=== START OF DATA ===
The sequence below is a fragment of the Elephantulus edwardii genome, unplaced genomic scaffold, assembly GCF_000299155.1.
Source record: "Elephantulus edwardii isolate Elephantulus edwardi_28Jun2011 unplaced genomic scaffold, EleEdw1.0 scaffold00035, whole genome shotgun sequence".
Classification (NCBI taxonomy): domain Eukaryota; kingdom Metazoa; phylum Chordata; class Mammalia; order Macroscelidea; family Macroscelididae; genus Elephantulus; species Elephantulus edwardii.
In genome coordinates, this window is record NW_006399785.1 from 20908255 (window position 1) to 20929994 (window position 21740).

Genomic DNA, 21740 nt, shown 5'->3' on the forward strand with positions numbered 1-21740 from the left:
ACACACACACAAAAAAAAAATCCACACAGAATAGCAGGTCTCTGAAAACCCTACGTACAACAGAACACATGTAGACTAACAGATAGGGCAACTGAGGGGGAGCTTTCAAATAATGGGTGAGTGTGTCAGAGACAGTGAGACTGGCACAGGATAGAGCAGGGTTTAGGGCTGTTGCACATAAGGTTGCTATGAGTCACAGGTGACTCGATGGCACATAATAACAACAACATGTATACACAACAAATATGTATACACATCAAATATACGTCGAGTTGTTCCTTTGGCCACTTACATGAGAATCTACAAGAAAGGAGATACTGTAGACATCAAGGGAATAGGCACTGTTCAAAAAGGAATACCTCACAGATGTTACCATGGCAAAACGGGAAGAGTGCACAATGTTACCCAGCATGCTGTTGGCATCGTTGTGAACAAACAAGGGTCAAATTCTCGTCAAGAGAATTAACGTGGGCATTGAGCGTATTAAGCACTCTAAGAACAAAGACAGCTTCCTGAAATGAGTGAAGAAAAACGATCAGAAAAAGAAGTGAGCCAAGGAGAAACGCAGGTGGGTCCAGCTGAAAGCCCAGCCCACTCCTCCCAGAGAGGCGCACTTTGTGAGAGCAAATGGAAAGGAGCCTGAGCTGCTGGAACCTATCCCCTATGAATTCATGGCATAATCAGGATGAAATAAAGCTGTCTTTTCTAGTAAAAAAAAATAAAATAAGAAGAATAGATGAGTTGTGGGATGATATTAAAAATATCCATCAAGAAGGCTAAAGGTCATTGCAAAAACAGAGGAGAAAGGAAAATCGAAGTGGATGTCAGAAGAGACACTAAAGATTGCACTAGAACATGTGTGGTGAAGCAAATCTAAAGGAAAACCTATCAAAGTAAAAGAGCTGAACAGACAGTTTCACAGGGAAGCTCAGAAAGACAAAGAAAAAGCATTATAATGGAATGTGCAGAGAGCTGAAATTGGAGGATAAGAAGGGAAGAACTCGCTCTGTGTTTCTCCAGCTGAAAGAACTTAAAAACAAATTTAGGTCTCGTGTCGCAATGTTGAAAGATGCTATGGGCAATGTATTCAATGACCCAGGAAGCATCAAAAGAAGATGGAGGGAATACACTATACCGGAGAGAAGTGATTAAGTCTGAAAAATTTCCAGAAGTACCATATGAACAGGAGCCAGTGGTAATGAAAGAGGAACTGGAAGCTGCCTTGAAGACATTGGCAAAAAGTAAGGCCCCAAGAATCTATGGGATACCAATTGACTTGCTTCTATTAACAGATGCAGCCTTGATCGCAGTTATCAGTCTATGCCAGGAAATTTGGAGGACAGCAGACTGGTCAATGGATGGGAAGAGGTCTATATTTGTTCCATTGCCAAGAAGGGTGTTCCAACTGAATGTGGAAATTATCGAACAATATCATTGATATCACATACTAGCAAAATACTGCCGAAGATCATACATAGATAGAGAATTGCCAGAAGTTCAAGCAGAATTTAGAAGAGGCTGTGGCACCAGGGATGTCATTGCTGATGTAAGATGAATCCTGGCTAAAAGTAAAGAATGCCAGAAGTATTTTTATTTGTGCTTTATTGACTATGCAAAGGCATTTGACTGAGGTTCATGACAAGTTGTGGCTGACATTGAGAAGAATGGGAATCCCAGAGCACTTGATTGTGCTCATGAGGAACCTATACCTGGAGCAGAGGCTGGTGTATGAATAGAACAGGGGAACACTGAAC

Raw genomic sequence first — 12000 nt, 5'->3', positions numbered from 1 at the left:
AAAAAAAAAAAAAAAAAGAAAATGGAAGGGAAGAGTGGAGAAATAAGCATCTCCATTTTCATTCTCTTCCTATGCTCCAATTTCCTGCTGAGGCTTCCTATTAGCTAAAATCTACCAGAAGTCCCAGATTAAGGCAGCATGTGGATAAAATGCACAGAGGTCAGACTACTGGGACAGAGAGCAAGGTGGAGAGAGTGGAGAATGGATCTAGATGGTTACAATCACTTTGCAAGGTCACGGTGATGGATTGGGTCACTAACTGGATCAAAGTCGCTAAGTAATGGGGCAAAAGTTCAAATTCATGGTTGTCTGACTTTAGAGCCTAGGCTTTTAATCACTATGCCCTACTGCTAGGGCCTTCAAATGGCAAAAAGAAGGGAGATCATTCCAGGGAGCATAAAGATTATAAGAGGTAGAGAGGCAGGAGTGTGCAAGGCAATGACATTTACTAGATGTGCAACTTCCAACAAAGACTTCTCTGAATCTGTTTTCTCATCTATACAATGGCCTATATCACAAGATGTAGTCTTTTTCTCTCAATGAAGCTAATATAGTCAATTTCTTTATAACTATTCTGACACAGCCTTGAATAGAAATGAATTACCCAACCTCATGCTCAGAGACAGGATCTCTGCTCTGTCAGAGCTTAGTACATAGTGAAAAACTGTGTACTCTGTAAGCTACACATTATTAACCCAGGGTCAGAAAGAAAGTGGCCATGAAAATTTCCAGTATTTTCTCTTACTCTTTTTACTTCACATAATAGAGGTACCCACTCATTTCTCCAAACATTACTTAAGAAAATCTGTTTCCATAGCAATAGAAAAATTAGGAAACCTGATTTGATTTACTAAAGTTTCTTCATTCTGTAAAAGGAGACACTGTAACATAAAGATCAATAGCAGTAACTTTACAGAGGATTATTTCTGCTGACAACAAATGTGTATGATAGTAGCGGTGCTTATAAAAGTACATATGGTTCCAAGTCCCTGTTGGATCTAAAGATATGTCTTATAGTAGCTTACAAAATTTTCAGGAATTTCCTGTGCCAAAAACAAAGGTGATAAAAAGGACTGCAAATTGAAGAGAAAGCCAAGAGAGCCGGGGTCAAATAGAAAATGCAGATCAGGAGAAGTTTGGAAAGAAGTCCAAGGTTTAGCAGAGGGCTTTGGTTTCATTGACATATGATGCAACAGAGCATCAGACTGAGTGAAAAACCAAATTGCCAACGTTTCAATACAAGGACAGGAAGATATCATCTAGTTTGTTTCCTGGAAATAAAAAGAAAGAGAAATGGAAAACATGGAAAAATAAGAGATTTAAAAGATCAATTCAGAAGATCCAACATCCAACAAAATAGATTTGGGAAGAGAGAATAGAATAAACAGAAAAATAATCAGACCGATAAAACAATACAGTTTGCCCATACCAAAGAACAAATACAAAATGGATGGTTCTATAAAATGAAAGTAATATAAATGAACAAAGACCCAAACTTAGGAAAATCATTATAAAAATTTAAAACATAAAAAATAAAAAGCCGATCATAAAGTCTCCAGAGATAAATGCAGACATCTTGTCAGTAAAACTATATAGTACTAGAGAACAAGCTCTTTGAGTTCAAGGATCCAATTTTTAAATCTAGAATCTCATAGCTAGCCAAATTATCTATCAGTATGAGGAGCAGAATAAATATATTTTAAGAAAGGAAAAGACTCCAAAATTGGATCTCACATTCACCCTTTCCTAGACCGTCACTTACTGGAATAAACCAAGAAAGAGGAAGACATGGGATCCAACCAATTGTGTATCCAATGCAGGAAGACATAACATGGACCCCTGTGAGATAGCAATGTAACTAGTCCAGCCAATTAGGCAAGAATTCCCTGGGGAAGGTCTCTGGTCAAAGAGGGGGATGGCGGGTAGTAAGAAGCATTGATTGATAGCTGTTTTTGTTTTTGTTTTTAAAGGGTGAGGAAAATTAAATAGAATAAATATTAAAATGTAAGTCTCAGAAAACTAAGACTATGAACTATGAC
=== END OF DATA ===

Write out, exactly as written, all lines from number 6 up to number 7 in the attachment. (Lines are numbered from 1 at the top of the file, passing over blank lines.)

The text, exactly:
ACACACACACAAAAAAAAAATCCACACAGAATAGCAGGTCTCTGAAAACCCTACGTACAACAGAACACATGTAGACTAACAGATAGGGCAACTGAGGGGGAGCTTTCAAATAATGGGTGAGTGTGTCAGAGACAGTGAGACTGGCACAGGATAGAGCAGGGTTTAGGGCTGTTGCACATAAGGTTGCTATGAGTCACAGGTGACTCGATGGCACATAATAACAACAACATGTATACACAACAAATATGTATACACATCAAATATACGTCGAGTTGTTCCTTTGGCCACTTACATGAGAATCTACAAGAAAGGAGATACTGTAGACATCAAGGGAATAGGCACTGTTCAAAAAGGAATACCTCACAGATGTTACCATGGCAAAACGGGAAGAGTGCACAATGTTACCCAGCATGCTGTTGGCATCGTTGTGAACAAACAAGGGTCAAATTCTCGTCAAGAGAATTAACGTGGGCATTGAGCGTATTAAGCACTCTAAGAACAAAGACAGCTTCCTGAAATGAGTGAAGAAAAACGATCAGAAAAAGAAGTGAGCCAAGGAGAAACGCAGGTGGGTCCAGCTGAAAGCCCAGCCCACTCCTCCCAGAGAGGCGCACTTTGTGAGAGCAAATGGAAAGGAGCCTGAGCTGCTGGAACCTATCCCCTATGAATTCATGGCATAATCAGGATGAAATAAAGCTGTCTTTTCTAGTAAAAAAAAATAAAATAAGAAGAATAGATGAGTTGTGGGATGATATTAAAAATATCCATCAAGAAGGCTAAAGGTCATTGCAAAAACAGAGGAGAAAGGAAAATCGAAGTGGATGTCAGAAGAGACACTAAAGATTGCACTAGAACATGTGTGGTGAAGCAAATCTAAAGGAAAACCTATCAAAGTAAAAGAGCTGAACAGACAGTTTCACAGGGAAGCTCAGAAAGACAAAGAAAAAGCATTATAATGGAATGTGCAGAGAGCTGAAATTGGAGGATAAGAAGGGAAGAACTCGCTCTGTGTTTCTCCAGCTGAAAGAACTTAAAAACAAATTTAGGTCTCGTGTCGCAATGTTGAAAGATGCTATGGGCAATGTATTCAATGACCCAGGAAGCATCAAAAGAAGATGGAGGGAATACACTATACCGGAGAGAAGTGATTAAGTCTGAAAAATTTCCAGAAGTACCATATGAACAGGAGCCAGTGGTAATGAAAGAGGAACTGGAAGCTGCCTTGAAGACATTGGCAAAAAGTAAGGCCCCAAGAATCTATGGGATACCAATTGACTTGCTTCTATTAACAGATGCAGCCTTGATCGCAGTTATCAGTCTATGCCAGGAAATTTGGAGGACAGCAGACTGGTCAATGGATGGGAAGAGGTCTATATTTGTTCCATTGCCAAGAAGGGTGTTCCAACTGAATGTGGAAATTATCGAACAATATCATTGATATCACATACTAGCAAAATACTGCCGAAGATCATACATAGATAGAGAATTGCCAGAAGTTCAAGCAGAATTTAGAAGAGGCTGTGGCACCAGGGATGTCATTGCTGATGTAAGATGAATCCTGGCTAAAAGTAAAGAATGCCAGAAGTATTTTTATTTGTGCTTTATTGACTATGCAAAGGCATTTGACTGAGGTTCATGACAAGTTGTGGCTGACATTGAGAAGAATGGGAATCCCAGAGCACTTGATTGTGCTCATGAGGAACCTATACCTGGAGCAGAGGCTGGTGTATGAATAGAACAGGGGAACACTGAAC

Raw genomic sequence first — 12000 nt, 5'->3', positions numbered from 1 at the left: